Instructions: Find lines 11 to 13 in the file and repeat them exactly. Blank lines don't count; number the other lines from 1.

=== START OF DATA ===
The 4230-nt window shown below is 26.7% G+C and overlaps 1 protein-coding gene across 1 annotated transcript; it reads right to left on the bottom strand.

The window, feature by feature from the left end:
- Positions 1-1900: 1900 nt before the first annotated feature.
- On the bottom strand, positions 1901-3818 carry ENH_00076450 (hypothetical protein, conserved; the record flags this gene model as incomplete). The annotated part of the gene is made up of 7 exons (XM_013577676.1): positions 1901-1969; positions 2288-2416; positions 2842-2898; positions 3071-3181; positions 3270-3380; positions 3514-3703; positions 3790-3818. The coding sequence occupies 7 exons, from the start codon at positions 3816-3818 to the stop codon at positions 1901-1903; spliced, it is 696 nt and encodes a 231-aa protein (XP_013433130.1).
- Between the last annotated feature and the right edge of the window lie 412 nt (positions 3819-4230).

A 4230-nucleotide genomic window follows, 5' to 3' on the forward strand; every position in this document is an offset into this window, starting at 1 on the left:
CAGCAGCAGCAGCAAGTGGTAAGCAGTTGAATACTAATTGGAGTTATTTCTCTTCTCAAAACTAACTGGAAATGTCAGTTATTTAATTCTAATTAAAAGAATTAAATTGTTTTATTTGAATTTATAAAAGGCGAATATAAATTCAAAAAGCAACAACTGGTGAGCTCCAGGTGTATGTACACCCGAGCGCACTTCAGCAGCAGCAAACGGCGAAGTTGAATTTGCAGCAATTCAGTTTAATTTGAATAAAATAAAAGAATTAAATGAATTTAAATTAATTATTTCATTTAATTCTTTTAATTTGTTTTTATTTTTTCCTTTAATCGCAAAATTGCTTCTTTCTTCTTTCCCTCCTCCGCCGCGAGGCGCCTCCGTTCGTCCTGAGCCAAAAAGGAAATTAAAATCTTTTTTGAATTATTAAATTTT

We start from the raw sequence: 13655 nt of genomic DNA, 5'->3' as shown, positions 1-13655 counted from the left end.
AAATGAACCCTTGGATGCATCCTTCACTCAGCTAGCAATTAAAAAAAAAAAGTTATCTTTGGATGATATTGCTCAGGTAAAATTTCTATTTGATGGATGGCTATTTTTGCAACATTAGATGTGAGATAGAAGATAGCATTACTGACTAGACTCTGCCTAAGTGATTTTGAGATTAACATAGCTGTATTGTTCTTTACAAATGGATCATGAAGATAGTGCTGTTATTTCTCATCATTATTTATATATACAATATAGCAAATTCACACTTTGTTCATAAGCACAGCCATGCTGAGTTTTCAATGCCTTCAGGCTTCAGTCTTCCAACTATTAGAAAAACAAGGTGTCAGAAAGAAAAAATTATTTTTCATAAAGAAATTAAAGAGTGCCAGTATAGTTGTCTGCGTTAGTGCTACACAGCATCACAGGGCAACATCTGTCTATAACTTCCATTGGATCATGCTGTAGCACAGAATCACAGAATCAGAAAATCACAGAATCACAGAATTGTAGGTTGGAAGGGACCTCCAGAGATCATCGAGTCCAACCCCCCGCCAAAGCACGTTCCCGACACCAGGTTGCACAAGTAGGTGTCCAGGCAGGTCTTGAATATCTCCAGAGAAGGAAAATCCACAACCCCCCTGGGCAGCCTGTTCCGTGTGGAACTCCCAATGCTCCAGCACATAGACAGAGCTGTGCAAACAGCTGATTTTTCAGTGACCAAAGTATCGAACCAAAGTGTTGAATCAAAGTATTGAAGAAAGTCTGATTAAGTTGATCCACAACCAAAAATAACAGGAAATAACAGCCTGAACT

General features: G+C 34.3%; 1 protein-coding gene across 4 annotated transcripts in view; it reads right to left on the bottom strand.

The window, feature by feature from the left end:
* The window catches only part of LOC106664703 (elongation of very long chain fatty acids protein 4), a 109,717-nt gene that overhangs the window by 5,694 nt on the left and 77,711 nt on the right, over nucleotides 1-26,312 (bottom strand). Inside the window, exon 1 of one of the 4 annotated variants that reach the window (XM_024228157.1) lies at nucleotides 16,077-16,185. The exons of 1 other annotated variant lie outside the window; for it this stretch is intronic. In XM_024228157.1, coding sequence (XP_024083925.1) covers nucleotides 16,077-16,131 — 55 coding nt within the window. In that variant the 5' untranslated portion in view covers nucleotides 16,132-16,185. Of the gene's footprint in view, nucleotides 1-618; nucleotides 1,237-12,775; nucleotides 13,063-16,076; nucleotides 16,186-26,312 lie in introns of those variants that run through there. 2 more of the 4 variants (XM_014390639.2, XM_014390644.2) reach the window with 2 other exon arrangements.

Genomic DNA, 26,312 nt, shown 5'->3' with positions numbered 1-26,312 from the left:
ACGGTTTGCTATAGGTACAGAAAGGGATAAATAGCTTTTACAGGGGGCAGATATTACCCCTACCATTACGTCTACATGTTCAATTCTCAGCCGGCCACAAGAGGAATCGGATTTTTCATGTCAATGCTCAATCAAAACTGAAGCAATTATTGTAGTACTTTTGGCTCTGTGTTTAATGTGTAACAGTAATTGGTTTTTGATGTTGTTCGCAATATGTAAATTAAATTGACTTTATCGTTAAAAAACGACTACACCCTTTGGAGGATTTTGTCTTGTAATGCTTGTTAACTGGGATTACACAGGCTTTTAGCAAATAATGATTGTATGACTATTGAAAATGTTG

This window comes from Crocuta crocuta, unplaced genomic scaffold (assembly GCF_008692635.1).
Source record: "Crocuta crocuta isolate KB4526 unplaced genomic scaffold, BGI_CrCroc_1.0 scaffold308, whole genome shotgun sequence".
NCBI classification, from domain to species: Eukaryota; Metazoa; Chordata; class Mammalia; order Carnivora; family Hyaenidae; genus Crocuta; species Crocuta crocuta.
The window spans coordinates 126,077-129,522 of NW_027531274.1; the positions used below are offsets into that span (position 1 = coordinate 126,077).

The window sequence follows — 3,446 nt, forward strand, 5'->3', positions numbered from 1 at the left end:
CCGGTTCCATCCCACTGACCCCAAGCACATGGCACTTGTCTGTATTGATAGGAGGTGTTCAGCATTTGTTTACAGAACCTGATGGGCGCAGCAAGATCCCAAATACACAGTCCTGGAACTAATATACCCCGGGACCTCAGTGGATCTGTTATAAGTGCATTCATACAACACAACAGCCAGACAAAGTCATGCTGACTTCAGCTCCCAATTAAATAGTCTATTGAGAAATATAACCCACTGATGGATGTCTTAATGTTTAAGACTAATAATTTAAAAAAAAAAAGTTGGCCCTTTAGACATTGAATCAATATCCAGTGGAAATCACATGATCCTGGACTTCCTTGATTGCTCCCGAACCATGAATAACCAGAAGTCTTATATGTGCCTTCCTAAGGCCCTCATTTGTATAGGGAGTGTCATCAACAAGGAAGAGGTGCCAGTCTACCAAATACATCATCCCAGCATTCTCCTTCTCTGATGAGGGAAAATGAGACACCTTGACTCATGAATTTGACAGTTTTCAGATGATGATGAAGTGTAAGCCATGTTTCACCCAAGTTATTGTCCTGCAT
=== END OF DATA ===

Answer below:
The window, feature by feature from the left end:
* The window catches only part of LOC106664703 (elongation of very long chain fatty acids protein 4), a 109,717-nt gene that overhangs the window by 5,694 nt on the left and 77,711 nt on the right, over nucleotides 1-26,312 (bottom strand). Inside the window, exon 1 of one of the 4 annotated variants that reach the window (XM_024228157.1) lies at nucleotides 16,077-16,185. The exons of 1 other annotated variant lie outside the window; for it this stretch is intronic. In XM_024228157.1, coding sequence (XP_024083925.1) covers nucleotides 16,077-16,131 — 55 coding nt within the window. In that variant the 5' untranslated portion in view covers nucleotides 16,132-16,185. Of the gene's footprint in view, nucleotides 1-618; nucleotides 1,237-12,775; nucleotides 13,063-16,076; nucleotides 16,186-26,312 lie in introns of those variants that run through there. 2 more of the 4 variants (XM_014390639.2, XM_014390644.2) reach the window with 2 other exon arrangements.

Genomic DNA, 26,312 nt, shown 5'->3' with positions numbered 1-26,312 from the left: